Monday, January 16, 2012

The fine art of walking in the streets in the 19th century

Monday, January 16, 2012
Louise-LĂ©opold Boilly, Passer Payez, c. 1803
Loretta reports:

The art of negotiating city streets in bad weather, modeled on the Parisian method.
 ~~~
You must pay attention to your manner of walking, for fear of throwing mud around you, and spattering yourself as well as those who accompany you, or who walk behind you. Any person, particularly a lady, who walks in this improper manner, whatever her education may be in other respects, will always appear awkward and clumsy.

Every one knows that the Parisian ladies are celebrated for their skill in walking: we see them in white stockings and thin shoes, passing through long, dirty, and blocked up streets, gliding by careless persons, and by vehicles crossing each other in every direction, and yet return home after a walk of several hours, without soiling their clothes in the least.

To arrive at this astonishing result, which causes the wonder and vexation of provincial visitors on their first coming to Paris, we must be careful to put the foot on the middle of the paving stones, and never on the edges, for, in that case, one inevitably slips into the interstice between one pavement and another: we must begin by supporting the toe, before we do the heel; and even when the mud is quite deep, we must put down the heel but seldom. When the street becomes less muddy, we can compensate ourselves for this fatigue, which, however, in the end, leaves us hardly sensible.

This manner of walking is strictly necessary when you offer your arm to any one. When tripping over the pavement, (as the saying is) a lady should gracefully raise her dress a little above her ancle. With the right hand she should hold together the folds of her gown, and draw them towards the right side. To raise the dress on both sides, and with both hands, is vulgar. This ungraceful practice can be tolerated only for a moment, when the mud is very deep.
Elisabeth Celnart, The gentleman and lady's book of politeness and propriety of deportment: dedicated to the youth of both sexes, 1833  

Illustration courtesy Wikimedia Commons. Please click on caption for more info.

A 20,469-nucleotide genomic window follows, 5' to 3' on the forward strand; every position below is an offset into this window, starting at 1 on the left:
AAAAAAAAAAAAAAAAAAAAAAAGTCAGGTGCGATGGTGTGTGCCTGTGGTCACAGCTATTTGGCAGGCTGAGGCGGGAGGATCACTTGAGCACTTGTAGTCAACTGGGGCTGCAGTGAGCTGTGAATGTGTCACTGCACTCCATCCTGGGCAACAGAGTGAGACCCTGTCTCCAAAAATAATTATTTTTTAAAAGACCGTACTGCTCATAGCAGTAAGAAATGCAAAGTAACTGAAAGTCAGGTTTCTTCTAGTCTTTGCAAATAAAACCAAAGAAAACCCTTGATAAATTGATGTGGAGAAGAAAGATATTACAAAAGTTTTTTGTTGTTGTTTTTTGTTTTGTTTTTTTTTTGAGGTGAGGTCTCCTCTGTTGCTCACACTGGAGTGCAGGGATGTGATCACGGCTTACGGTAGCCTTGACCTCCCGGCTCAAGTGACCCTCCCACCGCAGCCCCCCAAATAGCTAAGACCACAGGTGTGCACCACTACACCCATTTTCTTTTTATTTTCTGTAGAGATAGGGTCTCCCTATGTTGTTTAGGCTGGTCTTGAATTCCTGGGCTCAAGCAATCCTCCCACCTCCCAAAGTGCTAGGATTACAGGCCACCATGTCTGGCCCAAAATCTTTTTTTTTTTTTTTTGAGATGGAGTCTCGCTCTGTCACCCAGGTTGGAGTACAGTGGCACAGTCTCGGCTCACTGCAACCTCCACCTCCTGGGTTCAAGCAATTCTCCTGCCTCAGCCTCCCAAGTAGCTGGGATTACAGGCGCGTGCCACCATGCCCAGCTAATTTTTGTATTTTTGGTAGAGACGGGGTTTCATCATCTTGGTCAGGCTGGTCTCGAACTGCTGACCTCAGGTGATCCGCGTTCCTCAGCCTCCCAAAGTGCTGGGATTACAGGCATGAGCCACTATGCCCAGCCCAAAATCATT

6 comments:

Susan Bailey said...

I love how the rules of walking take into consideration those around you. Manners today are considered old-fashioned and useless, but actually they make you consider the needs of others. We could certainly use more manners in today's world.

Debra Brown said...

Good heavens. How could one be so vulgar as to lift the skirt with both hands? Thank goodness for the infinite rules of propriety! (And don't tell me that they arrived home without soiling their shoes and clothes. No way in the universe could they do so. But appearances must be kept up, so let's just say they did.) :D

beadlizard said...

I love Celnart's turn of phrase! What is even more wonderful is she is RIGHT -- those interstices really are evil. Please post more from her book if you can. --Sylvia

Gemma said...

One of my favourite Regency/Georgian slang terms is "beau trap". A beau trap is an innocent-looking paving stone which moves when you stand on it, squirting dirty water onto your nice white stockings.

There are a couple beau traps in my neighbourhood. Thank goodness the water they eject isn't too dirty, and more to the point, I don't wear white stockings!

ZipZip said...

So, in other words, one must tiptoe through the mud between the tulips...except there are no tulips.

To come how with a dress wrinkled terribly on one side, and needing a good brushing. The shoes fit for only a few weeks of wear.

Mmm. I suppose pattens were not the ton.

Very best,

Natalie

SakiVI said...

I hope they walked with thick boots.

 
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